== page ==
Venture-capitalist-backed companies are also often able to offer some good staff retention packages. The management team, as owners of the business, have an obvious incentive for making it successful, but more often than not, share-ownership schemes are used as a way of encouraging good performance throughout the company.

“At Azzurri, 3i set up an employee share trust, which gave all employees a stake in the business according to length of service and performance,” says Wright. “The business has now been sold to another private equity house, PPM Capital, and many of the staff have come into significant sums of money as a result.” And PPM Capital is setting up a similar scheme.

Smallman also found that getting private equity backing had an interesting side-effect – publicity.

“The publicity you get when the deal is done is really helpful for recruitment,” she says. “It means people know about the company and it makes you more attractive as an employer.”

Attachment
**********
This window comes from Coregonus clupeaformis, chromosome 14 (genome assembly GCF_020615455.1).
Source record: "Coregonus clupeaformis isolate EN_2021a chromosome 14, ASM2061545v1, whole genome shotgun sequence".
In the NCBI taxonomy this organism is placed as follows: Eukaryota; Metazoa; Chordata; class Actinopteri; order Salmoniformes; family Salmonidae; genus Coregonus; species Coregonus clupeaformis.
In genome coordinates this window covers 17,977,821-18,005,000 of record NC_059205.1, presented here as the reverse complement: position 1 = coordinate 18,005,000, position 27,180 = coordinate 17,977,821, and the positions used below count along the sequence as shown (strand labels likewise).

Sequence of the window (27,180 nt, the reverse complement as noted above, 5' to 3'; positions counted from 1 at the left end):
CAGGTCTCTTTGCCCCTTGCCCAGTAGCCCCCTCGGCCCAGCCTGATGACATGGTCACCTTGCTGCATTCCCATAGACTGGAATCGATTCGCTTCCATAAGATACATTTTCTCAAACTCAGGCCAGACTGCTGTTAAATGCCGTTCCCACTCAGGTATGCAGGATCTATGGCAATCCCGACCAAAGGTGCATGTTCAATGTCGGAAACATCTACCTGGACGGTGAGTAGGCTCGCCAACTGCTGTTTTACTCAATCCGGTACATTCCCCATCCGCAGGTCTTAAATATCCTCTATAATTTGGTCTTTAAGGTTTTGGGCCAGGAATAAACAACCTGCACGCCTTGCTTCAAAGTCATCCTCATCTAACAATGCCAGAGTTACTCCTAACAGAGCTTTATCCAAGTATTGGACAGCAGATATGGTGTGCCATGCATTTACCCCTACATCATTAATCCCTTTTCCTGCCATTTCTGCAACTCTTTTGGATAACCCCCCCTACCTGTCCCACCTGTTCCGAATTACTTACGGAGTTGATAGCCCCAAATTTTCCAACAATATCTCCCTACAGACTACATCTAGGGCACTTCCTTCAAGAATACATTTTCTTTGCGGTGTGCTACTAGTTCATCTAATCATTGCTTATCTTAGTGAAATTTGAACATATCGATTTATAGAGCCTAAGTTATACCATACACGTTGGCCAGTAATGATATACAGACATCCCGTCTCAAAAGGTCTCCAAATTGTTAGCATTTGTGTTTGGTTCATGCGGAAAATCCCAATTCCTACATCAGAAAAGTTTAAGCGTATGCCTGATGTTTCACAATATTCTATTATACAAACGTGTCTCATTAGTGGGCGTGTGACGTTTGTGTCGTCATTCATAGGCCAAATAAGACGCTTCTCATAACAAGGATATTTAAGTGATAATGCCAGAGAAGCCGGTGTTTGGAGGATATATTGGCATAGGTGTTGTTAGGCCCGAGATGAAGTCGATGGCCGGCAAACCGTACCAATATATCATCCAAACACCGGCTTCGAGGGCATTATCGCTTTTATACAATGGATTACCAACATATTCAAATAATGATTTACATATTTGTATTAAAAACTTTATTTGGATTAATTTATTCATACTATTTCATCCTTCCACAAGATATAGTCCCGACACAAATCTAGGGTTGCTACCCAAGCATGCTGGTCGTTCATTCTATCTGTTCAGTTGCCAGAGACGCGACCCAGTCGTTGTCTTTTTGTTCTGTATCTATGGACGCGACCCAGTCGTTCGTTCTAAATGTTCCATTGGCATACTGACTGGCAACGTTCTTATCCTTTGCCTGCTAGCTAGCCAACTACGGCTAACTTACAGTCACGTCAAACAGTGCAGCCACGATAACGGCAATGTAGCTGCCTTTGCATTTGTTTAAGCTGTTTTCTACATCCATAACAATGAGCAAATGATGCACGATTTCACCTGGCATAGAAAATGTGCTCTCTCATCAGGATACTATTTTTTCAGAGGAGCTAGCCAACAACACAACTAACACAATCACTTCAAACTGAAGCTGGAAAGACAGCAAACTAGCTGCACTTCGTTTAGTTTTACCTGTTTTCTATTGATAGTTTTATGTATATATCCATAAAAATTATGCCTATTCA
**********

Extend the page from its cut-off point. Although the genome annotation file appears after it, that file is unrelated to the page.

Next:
But however fast an investor may wish the pace of change to be, there are sometimes good reasons for trying to halt it.

Cook says: “Private equity firms don’t hire HR specialists before they go into a business and so may not always get the full picture. For instance, some of the US investors don’t understand UK or European employment laws. It’s important that the incumbent HR manager explains to new investors the consequences of certain actions. You have to speak up because you know the business really well.”

In this environment more than any other, HR needs to prove its commercial mettle, and HR teams will need to demonstrate good business sense if they are to persuade the board and investors to invest in a training programme, for example.

“You have to make a convincing business case for what you are trying to achieve,” says Smallman. “If you can do that you’ll probably find a receptive audience. Remember, they’ll probably want to talk more about the bottom line than some performance management process.”

Ultimately, the HR function is vital for investors – it’s at the heart of the business and any venture capitalist should at least listen to any concerns or suggestions you might make.

But it’s not an easy ride. “You learn a lot – and fast,” says Smallman. “You have to work very hard, but it’s very exciting and can be extremely rewarding.”

What is a venture capitalist?